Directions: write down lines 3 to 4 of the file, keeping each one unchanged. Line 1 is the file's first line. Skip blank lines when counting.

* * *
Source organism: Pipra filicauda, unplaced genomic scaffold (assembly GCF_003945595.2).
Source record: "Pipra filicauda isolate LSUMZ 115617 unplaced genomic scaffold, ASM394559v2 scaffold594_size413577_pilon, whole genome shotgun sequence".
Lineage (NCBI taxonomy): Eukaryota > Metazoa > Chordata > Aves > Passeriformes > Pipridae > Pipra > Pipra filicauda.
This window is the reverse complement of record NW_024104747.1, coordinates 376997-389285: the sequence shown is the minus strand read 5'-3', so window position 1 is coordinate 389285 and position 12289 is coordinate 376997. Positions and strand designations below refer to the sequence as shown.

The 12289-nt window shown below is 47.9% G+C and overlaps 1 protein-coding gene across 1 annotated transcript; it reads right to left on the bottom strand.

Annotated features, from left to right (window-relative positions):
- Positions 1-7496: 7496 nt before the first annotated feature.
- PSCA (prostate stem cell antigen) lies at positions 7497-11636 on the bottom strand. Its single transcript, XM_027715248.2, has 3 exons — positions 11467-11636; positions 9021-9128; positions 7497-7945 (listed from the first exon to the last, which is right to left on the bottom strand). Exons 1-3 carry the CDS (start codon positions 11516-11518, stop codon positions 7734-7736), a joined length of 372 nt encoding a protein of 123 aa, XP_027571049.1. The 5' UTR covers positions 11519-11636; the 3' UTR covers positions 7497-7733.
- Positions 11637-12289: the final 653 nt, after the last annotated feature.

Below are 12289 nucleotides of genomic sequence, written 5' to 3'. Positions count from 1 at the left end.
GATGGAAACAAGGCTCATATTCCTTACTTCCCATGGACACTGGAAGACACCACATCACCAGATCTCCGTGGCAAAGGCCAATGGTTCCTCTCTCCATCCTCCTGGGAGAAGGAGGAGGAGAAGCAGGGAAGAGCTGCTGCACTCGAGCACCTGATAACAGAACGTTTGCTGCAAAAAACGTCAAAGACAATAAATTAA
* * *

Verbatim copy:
Lineage (NCBI taxonomy): Eukaryota > Metazoa > Chordata > Aves > Passeriformes > Pipridae > Pipra > Pipra filicauda.
This window is the reverse complement of record NW_024104747.1, coordinates 376997-389285: the sequence shown is the minus strand read 5'-3', so window position 1 is coordinate 389285 and position 12289 is coordinate 376997. Positions and strand designations below refer to the sequence as shown.